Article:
When I first saw the numbers from Football Outsiders about the St. Louis Rams offensive line, I almost fell out of my seat. This deserved a post of its own. There's been some debate about the Rams offensive line after two weeks, with some fans pleased, others not so much. But the fact is, these number confirm the team's improvement up front.
Let's take a look at the numbers. (ALY = adjusted line yards, which is a statistical method for determining the line role and value on each carry by a RB. Here's a really involved explanation.) The 2009 digits with category rank in parentheses:
|3.96 (15)||5.26 (4)||100% (9)||33% (5)||26% (26)|
The standard caveat applies here, two games isn't a huge sample size, but when one of those games was against one of the league's better defensive lines, a unit featuring Albert Haynesworth, the small sample size becomes kind of noteworthy. In week one, Seattle's defense hadn't suffered the rash of injuries that helped Frank Gore have the week of a lifetime. The Seattle team we faced started the game with all of their linebackers, as well as DT Brandon Mebane, who was out last week. The Redskins DL, we've covered. That's an impressive ALY total for the Rams after those two games, and especially for a team that's been at the bottom of those rankings for the last two years.
Power runs are defined as "Percentage of runs on third or fourth down, two yards or less to go, that achieved a first down or touchdown. Also includes runs on first-and-goal or second-and-goal from the two-yard line or closer." The Rams have been 100% successful on those attempts. Again, that number won't be 100% at the end of the season, but it is an impressive return early on considering the defenses faced. In 2008, the Rams finished with a 66% power success rate.
10+, running plays for 10 yards or more, speaks more to the running back's ability, though when you consider that Steven Jackson's big run last week resulted from a nice second level block by Richie Incognito, you can't discount the line completely. Last year, just 16% of the Rams runs went for 10+ yards.
The stuffed percentage (Percentage of runs where the running back is tackled at or behind the line of scrimmage) clearly represents an area for improvement. I don't mean to sound like an apologist, but that reflects the more aggressive attacking defenses we've faced in the first two weeks. Last season, the Rams were stuffed 19% of the time.
It's hard to deny that the offensive line has improved since last year.
Let's take a look at the directional numbers.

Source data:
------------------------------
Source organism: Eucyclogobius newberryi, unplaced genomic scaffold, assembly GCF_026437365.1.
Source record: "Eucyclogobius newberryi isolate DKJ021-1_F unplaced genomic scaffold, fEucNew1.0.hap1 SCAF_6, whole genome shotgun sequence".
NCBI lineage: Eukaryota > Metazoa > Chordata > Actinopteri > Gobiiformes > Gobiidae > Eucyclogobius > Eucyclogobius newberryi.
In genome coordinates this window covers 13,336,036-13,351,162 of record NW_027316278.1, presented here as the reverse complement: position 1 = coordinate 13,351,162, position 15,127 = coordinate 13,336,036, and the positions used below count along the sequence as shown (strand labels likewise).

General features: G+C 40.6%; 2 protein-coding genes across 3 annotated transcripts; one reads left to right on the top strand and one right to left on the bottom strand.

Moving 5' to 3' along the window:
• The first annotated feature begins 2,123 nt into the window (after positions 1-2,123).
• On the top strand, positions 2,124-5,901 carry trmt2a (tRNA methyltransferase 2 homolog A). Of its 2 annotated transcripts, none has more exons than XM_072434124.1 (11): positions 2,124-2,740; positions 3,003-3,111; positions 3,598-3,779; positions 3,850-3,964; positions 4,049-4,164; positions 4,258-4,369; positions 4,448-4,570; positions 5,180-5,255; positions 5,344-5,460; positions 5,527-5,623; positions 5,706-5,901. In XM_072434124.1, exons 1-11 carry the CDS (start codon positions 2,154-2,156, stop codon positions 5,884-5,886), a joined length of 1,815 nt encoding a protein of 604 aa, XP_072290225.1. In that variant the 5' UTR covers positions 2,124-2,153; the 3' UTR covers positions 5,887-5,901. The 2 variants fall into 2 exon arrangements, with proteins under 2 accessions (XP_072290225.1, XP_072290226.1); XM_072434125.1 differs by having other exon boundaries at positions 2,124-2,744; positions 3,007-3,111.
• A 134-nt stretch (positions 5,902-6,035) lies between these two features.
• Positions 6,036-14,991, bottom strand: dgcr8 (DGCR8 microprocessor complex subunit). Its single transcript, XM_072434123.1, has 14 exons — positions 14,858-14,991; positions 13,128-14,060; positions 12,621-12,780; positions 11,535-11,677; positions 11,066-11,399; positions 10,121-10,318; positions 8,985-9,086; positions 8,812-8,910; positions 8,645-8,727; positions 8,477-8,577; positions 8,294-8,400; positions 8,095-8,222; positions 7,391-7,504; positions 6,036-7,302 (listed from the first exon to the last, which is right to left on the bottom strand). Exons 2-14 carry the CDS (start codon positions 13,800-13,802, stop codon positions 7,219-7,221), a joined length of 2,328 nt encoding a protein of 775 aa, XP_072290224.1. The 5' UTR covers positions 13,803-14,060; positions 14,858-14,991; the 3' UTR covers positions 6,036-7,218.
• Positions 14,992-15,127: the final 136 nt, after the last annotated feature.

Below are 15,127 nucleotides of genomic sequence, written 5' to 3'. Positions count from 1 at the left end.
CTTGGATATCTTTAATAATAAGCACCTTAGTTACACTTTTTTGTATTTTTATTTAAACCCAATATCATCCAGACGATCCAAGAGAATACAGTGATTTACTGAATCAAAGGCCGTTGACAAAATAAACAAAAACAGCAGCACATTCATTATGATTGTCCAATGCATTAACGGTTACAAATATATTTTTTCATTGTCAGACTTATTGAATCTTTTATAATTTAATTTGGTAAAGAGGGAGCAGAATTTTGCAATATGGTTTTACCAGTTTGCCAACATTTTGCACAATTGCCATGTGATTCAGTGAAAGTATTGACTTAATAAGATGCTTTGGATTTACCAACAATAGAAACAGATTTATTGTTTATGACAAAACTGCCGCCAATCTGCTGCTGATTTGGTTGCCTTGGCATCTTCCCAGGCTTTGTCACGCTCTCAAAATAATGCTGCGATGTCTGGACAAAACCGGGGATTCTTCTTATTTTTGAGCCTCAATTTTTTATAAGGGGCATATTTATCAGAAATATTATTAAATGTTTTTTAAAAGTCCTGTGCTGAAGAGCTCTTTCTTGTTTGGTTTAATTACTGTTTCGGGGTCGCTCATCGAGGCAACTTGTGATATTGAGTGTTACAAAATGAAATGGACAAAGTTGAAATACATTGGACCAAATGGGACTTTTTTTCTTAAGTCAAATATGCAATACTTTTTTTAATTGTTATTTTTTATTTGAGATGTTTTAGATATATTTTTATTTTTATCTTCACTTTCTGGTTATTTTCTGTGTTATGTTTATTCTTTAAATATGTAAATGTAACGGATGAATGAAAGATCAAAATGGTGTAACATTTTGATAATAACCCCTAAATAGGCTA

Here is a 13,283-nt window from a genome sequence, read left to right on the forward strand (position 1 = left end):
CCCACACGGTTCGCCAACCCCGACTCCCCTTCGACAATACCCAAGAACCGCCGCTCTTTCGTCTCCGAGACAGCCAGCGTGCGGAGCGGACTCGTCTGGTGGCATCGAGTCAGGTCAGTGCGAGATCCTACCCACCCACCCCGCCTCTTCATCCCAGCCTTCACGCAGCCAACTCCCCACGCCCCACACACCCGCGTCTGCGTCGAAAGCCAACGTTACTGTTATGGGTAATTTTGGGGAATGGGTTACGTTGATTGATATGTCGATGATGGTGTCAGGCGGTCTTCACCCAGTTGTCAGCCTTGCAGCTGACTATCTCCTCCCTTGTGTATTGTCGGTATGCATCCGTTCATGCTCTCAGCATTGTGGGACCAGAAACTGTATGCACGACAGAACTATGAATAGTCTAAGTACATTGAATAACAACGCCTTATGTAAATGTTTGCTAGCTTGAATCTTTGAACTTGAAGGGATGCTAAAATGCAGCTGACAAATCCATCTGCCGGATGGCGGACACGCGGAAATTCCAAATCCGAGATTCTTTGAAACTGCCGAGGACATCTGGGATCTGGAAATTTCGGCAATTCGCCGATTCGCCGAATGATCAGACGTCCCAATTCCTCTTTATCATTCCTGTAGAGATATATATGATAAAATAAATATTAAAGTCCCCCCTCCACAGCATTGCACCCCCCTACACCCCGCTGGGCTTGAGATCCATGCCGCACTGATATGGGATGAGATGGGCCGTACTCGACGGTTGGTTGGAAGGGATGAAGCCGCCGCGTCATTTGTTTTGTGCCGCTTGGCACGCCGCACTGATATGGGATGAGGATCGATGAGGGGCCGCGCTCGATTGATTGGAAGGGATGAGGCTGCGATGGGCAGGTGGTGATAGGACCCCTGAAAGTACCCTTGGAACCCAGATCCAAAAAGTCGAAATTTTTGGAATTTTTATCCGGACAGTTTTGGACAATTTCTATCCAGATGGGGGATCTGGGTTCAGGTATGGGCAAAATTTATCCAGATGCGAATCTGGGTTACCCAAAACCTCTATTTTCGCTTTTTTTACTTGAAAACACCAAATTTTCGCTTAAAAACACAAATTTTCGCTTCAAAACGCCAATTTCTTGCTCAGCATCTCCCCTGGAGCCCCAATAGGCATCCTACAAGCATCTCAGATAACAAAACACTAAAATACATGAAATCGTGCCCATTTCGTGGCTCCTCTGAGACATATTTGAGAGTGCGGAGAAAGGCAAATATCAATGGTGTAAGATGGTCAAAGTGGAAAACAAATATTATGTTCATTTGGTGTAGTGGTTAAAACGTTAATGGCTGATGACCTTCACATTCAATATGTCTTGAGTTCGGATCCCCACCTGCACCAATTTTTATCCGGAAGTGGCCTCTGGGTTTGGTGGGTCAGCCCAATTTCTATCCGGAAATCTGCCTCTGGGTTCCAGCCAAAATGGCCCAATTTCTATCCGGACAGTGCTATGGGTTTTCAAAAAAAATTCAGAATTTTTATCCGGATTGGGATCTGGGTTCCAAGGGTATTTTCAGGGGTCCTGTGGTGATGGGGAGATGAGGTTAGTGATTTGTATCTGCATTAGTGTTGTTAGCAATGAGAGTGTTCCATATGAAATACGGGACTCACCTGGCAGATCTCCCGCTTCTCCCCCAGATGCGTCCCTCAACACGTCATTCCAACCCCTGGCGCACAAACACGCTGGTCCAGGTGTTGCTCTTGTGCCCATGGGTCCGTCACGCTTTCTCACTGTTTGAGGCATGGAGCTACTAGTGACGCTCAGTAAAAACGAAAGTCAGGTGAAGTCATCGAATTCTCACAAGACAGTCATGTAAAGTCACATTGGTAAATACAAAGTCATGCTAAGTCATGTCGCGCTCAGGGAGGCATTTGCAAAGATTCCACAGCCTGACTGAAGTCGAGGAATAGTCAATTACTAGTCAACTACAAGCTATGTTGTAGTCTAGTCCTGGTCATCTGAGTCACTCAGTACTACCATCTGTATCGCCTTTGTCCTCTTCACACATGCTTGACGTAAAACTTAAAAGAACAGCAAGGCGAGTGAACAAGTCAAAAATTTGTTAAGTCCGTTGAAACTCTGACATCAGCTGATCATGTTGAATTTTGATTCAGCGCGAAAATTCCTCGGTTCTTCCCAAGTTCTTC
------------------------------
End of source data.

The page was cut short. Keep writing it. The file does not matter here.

In the middle, where the Rams have sent 31% of their running plays, they have just 2.53 ALY. Again, some of that is attributable to the defenses they've played. As far as the individual players go in the middle, I was ready to bemoan Jacob Bell when the season started, but he handled Haynesworth much better than I expected last week. That's who tied the big guy up on Jackson's 58-yard run.
Clearly the coaches are happy with Jason Smith's run blocking, since they've run 37% of the rushing attempts that direction for a very respectable 4.29 ALY. I can understand the arguments that maybe the Rams would have been better off taking one of the other coveted names with the second overall pick, but, for me, it's hard to argue against Smith's talent. This pick will look even better next season and beyond. I'll stand by that statement.
The right side has definitely been favored so far...in the very early proceedings. The team sent another 23% of their runs through the right end, for 4.85 ALY.
QB Marc Bulger has been sacked 4 times, representing 5.2% of the team's passing plays. That's the 16th best sack rate in the league. That's a number that is likely to change some during the season, and it doesn't account for the number of times Bulger's been rushed. Were the Rams starting Marc Bulger version 2007/08, that number would definitely be higher since that was the Bulger that had serious problems with letting go of the ball.
Last season the Rams finished with a 7.8% sack rate, and an 8.1% sake rate the year before.
For a line that has played together as a unit in just two games, going all the way back to the preseason, there have been real signs of progress over those two games. I really feel like this is unit that is going to get better as the season rolls along, and that's not hubris thrown out from behind a fan's blinders. That said, there's plenty of room for improvement, and we shouldn't settle for being middle of the pack. The fact remains, however, that the Rams have a much better offensive line than what we've seen in some time.